Cranborne Chase School was an independent boarding school for girls opened in 1946 at Crichel House in the village of Moor Crichel in Dorset. In 1961, the school moved to New Wardour Castle near Tisbury in Wiltshire, extensively renovated the building, which had fallen into a severe state of disrepair. In 1985 there were 130 girls, aged between 11 and 18 years, 26 teachers at the school; the school closed in July 1990. At New Wardour Castle there were dormitories for girls in the 1st to 4th Forms around the top fourth floor of the building, each with beds for between two and six girls. Fifth Formers slept on the mezzanine floor below this; the Lower Sixth Form had studios for one or two girls in a modern extension on the south-eastern side of the building. Upper Sixth formers all had their own individual rooms in the upper East Wing flat or in a separate building known as'The Hexagon'. Pupils ate in the modern dining hall built on the south-eastern side of the building, next to the gymnasium; this extension had additional modern classrooms for Science.
All other classrooms were in the main building on first floors. A student assembly was held most mornings around the rotunda staircase, with each year standing in groups between the columns; this included a short religious ceremony and singing accompaniment on the rotunda organ. Other facilities included student laundry rooms; each year had its own common room to relax in. Outside, there was an open-air swimming pool in the walled garden, six tennis courts and a running track, with space for field sports on the front lawn. There was an enclosure for outdoor pets, which students were encouraged to keep. In addition to the Hexagon building, there were three houses for their families; these were were referred to as Melbury, LongAsh a grea and Burwood. Other staff lived in flats within the main building or else commuted from the surrounding area. Other outdoor features included a bicycle shed, a water well, a temple folly, a Camellia house, a sewage treatment works and an ice house. Josceline Dimbleby, cookery writer Princess Tatiana von Fürstenberg, singer and socialite Amaryllis Garnett, actress Veronica Linklater, Baroness Linklater of Butterstone, a Liberal Democrat member of the House of Lords Roxanna Panufnik, composer Jane Ridley, biographer and Professor of Modern History at the University of Buckingham Carolyn Tipping, music therapist Joanna Waley-Cohen, professor of history at New York University Harriet Walter, actress Iona Brown and violinist Betty Galton, the founding headmistress of Cranborne Chase School died in December 2005.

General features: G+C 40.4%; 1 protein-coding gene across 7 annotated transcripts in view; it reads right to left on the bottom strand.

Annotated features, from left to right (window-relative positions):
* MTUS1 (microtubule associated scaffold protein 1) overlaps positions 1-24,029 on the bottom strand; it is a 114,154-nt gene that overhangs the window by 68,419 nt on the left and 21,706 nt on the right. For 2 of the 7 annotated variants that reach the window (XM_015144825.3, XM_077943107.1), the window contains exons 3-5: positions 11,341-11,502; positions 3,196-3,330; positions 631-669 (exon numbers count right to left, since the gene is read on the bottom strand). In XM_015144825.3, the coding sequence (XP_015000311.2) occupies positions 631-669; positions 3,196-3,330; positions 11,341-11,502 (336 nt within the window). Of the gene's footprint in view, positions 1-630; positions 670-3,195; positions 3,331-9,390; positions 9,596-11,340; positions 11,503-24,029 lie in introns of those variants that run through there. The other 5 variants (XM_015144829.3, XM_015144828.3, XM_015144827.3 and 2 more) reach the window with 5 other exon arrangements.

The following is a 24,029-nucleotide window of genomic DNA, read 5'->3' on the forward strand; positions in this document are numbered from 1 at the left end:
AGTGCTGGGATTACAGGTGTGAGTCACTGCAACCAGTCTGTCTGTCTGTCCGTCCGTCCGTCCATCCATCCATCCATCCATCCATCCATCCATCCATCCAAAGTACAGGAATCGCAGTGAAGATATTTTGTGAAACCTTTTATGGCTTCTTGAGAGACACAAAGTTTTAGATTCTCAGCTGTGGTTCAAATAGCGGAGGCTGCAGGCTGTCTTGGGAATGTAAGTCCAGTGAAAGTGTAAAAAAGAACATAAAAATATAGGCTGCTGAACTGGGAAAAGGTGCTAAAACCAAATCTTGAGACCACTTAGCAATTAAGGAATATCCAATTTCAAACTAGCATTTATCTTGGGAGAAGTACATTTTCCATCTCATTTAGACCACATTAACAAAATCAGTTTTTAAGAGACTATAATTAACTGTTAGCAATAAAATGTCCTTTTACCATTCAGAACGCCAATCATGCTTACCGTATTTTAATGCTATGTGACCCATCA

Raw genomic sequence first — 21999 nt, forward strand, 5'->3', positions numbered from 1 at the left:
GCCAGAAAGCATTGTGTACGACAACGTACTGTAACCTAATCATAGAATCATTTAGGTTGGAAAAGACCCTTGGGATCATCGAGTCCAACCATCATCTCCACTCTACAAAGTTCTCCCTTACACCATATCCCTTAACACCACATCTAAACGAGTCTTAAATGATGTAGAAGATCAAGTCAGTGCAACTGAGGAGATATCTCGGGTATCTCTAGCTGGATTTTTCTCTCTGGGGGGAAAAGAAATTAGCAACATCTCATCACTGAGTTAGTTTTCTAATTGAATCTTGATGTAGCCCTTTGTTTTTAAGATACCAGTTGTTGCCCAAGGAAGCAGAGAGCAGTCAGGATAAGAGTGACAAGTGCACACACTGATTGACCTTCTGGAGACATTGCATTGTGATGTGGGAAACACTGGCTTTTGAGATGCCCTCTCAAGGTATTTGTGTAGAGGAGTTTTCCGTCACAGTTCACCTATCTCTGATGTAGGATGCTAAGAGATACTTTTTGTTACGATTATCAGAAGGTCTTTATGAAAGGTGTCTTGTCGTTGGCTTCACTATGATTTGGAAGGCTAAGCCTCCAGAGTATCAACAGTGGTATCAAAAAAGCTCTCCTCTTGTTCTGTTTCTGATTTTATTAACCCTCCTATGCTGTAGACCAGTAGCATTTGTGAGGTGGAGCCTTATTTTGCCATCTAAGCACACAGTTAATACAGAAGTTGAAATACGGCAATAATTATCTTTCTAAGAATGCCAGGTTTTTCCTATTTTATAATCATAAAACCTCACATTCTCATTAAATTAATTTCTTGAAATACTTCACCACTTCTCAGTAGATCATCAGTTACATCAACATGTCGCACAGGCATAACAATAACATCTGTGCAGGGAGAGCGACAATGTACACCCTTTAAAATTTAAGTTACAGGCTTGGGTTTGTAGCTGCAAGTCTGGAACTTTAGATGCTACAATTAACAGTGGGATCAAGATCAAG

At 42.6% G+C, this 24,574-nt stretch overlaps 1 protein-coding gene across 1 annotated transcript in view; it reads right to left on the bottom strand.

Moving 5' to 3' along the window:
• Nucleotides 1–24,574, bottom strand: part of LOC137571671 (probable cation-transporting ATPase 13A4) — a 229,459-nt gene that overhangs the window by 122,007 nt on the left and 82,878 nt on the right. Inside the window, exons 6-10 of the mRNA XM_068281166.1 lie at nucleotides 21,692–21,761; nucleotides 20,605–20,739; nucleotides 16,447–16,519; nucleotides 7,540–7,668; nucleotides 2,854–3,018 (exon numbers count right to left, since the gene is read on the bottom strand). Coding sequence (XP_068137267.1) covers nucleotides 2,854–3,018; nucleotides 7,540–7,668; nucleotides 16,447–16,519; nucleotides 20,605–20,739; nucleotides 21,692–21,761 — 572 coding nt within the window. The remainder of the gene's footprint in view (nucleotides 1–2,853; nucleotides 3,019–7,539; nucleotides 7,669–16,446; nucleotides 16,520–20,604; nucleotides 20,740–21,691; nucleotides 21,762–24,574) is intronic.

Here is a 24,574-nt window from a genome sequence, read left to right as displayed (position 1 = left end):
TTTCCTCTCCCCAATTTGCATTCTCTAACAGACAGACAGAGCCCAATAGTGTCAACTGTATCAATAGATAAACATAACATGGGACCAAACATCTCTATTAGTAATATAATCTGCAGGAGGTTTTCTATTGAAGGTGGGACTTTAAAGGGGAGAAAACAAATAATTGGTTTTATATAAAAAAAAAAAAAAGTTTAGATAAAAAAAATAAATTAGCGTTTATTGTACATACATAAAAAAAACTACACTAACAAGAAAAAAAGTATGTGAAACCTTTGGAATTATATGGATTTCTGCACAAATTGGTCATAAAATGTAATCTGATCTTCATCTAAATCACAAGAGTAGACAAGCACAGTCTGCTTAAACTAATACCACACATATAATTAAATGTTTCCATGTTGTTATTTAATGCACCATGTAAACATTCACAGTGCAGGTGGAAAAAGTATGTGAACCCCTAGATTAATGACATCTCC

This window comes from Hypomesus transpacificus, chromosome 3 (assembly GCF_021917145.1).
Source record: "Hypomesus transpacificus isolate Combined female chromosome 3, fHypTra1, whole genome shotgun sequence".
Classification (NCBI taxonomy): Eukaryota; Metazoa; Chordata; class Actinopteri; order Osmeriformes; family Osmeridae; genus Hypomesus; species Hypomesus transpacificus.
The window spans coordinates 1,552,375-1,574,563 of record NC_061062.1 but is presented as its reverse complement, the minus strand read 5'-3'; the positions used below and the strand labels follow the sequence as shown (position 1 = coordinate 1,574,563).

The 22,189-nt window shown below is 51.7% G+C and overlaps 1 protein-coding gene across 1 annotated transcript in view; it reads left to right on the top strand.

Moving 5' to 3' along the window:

The 2009 movie, Tanner Hall, written and co-directed by alumna Tatiana von Furstenberg, was loosely based on her experiences as a pupil there. Wiltshire Community History